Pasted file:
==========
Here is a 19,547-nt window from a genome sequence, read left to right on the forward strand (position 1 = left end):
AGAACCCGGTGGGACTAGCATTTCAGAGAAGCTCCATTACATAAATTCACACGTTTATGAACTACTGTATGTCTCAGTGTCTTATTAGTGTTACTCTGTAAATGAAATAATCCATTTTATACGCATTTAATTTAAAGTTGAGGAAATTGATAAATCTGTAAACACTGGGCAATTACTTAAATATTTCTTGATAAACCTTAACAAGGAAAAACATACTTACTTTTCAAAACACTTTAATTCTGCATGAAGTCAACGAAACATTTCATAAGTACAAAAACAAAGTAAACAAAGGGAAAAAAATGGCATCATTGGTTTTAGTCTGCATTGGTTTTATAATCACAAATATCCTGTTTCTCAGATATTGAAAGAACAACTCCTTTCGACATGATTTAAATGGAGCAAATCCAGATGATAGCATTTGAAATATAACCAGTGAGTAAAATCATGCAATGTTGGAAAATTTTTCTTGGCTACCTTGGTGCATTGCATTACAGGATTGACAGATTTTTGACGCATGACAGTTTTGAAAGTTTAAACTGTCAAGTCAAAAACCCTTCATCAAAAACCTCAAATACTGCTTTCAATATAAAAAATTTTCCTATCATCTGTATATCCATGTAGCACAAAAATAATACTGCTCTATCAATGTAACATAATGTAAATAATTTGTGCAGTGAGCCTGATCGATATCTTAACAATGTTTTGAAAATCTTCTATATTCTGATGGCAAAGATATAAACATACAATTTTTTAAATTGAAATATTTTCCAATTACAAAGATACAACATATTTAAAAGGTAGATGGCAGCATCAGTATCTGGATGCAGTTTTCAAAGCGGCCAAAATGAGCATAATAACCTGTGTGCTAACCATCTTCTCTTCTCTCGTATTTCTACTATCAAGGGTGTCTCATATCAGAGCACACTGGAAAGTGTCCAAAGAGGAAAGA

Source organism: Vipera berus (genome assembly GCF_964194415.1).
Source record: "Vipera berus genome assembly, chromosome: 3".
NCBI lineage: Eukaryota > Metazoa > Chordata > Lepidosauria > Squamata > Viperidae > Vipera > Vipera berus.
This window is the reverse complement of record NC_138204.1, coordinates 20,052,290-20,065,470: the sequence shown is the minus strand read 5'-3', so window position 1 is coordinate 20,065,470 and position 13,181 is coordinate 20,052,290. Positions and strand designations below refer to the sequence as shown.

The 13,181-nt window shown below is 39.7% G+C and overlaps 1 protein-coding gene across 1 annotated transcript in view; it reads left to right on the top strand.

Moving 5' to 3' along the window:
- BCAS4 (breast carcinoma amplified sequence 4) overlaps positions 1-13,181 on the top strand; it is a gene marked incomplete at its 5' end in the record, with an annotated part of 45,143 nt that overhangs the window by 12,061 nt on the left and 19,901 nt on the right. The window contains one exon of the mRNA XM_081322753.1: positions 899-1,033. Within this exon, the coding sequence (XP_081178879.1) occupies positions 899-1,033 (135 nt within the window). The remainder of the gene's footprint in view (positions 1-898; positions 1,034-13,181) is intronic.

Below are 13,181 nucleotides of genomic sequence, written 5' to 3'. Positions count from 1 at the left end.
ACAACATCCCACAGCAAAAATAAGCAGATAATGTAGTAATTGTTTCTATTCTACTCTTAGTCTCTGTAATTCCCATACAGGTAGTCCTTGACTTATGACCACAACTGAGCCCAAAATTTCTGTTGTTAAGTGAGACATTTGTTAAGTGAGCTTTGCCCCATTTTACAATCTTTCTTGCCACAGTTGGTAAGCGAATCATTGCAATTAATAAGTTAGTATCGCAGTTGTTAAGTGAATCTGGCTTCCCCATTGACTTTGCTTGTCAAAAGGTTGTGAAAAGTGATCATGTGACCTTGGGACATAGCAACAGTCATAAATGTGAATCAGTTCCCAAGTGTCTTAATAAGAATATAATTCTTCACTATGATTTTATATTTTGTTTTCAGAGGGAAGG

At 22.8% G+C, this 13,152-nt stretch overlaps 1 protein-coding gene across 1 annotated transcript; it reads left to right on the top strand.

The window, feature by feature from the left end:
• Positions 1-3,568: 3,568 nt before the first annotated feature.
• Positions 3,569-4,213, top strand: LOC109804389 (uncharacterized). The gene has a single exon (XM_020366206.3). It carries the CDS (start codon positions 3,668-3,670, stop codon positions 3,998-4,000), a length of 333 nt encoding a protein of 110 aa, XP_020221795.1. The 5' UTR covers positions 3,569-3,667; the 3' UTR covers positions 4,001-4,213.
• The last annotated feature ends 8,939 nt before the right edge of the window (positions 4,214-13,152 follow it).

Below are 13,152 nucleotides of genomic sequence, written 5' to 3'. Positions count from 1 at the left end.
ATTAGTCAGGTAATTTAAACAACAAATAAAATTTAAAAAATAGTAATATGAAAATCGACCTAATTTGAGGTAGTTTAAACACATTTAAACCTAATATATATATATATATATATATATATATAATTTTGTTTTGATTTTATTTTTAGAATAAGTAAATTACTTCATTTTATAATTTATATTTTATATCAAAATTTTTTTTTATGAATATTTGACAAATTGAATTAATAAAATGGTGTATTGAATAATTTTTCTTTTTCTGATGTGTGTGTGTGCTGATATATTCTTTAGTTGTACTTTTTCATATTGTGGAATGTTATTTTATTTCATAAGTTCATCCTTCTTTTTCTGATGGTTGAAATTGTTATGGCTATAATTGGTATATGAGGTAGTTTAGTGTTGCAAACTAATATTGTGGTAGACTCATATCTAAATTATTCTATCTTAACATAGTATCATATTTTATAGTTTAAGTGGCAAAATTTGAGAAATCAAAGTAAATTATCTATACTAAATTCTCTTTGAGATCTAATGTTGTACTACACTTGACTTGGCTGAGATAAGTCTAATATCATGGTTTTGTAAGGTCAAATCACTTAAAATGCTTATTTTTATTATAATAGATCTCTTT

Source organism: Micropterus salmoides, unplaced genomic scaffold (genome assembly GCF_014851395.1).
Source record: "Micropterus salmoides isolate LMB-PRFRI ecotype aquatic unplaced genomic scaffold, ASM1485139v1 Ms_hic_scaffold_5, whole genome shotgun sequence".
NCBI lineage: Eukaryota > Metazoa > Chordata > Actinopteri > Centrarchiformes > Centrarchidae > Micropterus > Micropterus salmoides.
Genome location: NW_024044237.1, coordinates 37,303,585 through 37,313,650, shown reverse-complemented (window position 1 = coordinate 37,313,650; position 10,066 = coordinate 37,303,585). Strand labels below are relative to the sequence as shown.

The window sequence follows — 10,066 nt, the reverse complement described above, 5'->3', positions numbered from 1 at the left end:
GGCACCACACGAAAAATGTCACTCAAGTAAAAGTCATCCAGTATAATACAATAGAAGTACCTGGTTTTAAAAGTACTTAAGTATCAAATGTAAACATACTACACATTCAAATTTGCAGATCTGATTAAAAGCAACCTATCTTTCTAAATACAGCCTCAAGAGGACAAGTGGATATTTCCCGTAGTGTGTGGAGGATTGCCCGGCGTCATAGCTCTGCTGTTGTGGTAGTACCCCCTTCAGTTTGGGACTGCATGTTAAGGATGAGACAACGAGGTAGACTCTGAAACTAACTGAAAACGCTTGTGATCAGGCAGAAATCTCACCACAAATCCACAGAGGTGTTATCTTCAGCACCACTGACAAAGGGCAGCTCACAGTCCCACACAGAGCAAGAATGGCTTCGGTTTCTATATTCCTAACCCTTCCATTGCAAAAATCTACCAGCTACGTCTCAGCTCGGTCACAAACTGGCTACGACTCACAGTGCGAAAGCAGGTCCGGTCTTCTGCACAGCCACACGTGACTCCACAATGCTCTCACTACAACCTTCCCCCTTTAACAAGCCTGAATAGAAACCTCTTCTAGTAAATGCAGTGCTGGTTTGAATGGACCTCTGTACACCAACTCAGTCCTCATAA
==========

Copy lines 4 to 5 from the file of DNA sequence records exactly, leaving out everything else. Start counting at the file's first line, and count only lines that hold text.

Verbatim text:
Source record: "Vipera berus genome assembly, chromosome: 3".
NCBI lineage: Eukaryota > Metazoa > Chordata > Lepidosauria > Squamata > Viperidae > Vipera > Vipera berus.